Attic frost

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BigJ273

Minister of Fire
Feb 15, 2015
711
Maryland
So, while letting the dog out this morning, I noticed a spot on the roof that was not as frosted over as the rest of the roof on the shingles. Temps got down into the 20’s last night. My curiosity took me into the attic, where I located frost on the underside of my roof, near the soffit. I attached a photo

Clearly warm air was making its way up into the attic (no rain recently and a new roof-3years ago). I suspect it traveled down to the lowest, coldest point, st the soffit intake, where it froze. Several nails were frozen over also.

I’ve never seen this before. Not saying it’s never happened, I’ve just never noticed it. I suspect the attic door is the culprit. It’s in the area of the frost, a few feet away, and doesn’t have any insulation. We’ve been getting the house up to about 77 before going to bed. I’m wondering if that warm air is seeping in, finding the coldest point near the soffit, and freezing. I’m gonna get an attic door insulator today to see if that helps.

The only other thing that has changed is we recently switched our heat from oil to propane, oddly the tanks sit under the soffit in this area. But I doubt they produce anything that could cause this. They have all the required installation clearances.

The bathroom fan is vented through the roof, and insulated. It appears to not have any leaks. It’s about five feet away but no moisture in its immediate area. I did replace the soffit vent in the area of the frost, cause it was looking a little rough.

Any thoughts??

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If that’s the only spot with the ice (and no frost on the roof) then the heat (warm air) must be localized to that location. I’d be pulling the baffle and the insulation to see what hiding under/behind it. I want to start air sealing my attic.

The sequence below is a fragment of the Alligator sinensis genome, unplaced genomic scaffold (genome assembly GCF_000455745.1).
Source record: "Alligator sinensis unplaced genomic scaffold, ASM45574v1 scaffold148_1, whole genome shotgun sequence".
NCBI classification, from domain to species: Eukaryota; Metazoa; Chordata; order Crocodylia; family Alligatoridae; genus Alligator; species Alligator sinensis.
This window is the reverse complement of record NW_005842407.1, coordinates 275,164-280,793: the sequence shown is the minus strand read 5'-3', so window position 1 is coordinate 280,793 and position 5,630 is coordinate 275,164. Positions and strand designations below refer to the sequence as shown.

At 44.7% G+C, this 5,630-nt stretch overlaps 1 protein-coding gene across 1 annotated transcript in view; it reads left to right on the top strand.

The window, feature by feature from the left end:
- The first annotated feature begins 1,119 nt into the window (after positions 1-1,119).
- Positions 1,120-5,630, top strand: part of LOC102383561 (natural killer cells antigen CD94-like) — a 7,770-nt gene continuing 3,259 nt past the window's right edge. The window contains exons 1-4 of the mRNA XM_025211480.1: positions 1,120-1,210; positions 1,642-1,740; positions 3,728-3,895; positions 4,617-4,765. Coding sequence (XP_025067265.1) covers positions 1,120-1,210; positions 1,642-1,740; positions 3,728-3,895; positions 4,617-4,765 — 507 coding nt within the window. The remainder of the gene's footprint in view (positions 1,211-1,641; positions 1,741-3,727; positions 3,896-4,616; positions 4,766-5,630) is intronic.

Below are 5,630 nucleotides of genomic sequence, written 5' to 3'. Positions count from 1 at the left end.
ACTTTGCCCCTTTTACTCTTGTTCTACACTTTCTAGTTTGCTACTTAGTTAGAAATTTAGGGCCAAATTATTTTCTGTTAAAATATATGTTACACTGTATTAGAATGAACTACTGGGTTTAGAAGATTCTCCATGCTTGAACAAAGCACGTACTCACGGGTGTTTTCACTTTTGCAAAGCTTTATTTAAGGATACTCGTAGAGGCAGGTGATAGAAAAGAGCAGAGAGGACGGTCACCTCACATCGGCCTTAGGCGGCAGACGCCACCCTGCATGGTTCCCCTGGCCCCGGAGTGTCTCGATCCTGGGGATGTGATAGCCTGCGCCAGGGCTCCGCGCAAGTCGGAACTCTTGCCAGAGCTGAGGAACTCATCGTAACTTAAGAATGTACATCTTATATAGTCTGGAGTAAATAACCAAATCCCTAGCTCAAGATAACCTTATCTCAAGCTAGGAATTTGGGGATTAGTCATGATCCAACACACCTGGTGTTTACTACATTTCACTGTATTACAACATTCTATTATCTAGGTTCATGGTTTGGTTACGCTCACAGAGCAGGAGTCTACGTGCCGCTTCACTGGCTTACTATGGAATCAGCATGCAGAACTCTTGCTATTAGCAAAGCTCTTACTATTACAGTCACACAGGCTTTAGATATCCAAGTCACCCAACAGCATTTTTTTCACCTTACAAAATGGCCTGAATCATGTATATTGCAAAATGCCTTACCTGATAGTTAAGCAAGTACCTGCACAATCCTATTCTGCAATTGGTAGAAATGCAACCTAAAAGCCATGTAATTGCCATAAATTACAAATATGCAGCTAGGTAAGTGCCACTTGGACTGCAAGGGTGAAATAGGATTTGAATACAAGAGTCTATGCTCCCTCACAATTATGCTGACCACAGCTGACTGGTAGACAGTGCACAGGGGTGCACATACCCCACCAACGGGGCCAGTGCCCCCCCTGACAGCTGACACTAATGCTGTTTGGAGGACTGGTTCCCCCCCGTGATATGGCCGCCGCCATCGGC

If that’s the only spot with the ice (and no frost on the roof) then the heat (warm air) must be localized to that location. I’d be pulling the baffle and the insulation to see what hiding under/behind it. I want to start air sealing my attic.
I pulled it. Nothing shocking, thank god. Insulation was not even wet.
 
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I'm assuming the attic door is in the same joist space as that frost? I wonder if the air is going straight up, then going down along that section between the joists, and freezing like you mentioned?

I've got to reseal mine as well... they leak pretty bad.
 
It is in the same joist space area. I just assumed the leaking warm air would rise up through the ridge vent, and not pool down near the soffit. That’s the confusing part for me
 
Does seem strange. You say out noticed the outside was 'not as frosted' but when you went in the attic this area WAS frosted, but not others? So sort of a reverse of the outside?

It would seem like the warm air should rise and go out the vent. But it would really be humidity in the air creating the frost - so if you have moist air in the attic, that moisture can condense or frost anywhere it is cold enough. That could even come from typical day/night cycles, not necessarily humidity from the house.

Curious if there is any tree or shade over that part of the roof which might lead to it getting a bit colder than average? Or maybe it has more northerly exposure? Anything which would make frost preferentially form there?